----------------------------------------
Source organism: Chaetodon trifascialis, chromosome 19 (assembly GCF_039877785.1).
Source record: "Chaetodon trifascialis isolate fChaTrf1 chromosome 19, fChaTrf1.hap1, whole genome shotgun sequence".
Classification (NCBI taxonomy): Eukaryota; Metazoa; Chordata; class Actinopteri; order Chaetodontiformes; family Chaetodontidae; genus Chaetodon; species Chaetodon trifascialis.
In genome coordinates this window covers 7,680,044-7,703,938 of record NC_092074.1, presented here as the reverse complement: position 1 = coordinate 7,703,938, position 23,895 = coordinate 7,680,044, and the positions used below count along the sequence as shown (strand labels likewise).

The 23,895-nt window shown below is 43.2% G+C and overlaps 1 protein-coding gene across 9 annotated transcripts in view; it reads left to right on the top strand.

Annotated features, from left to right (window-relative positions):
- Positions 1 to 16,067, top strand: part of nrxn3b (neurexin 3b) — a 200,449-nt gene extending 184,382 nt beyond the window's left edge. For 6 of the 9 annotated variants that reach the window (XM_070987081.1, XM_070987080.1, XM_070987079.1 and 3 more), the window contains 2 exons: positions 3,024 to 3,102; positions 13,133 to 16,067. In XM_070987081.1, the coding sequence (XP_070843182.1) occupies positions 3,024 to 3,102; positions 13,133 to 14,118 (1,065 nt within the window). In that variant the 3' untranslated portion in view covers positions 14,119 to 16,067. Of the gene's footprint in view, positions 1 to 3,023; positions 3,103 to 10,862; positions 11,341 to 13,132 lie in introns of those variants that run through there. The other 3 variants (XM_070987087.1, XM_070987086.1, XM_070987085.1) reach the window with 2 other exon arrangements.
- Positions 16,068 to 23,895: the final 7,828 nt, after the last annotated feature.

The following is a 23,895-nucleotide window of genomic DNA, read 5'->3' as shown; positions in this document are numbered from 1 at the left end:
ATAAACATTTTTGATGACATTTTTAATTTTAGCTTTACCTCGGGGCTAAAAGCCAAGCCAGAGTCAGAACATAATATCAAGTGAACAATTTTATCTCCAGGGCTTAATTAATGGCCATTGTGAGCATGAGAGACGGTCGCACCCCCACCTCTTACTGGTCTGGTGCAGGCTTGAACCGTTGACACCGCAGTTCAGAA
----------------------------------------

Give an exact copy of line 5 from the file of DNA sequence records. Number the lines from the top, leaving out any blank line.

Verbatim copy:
The 23,895-nt window shown below is 43.2% G+C and overlaps 1 protein-coding gene across 9 annotated transcripts in view; it reads left to right on the top strand.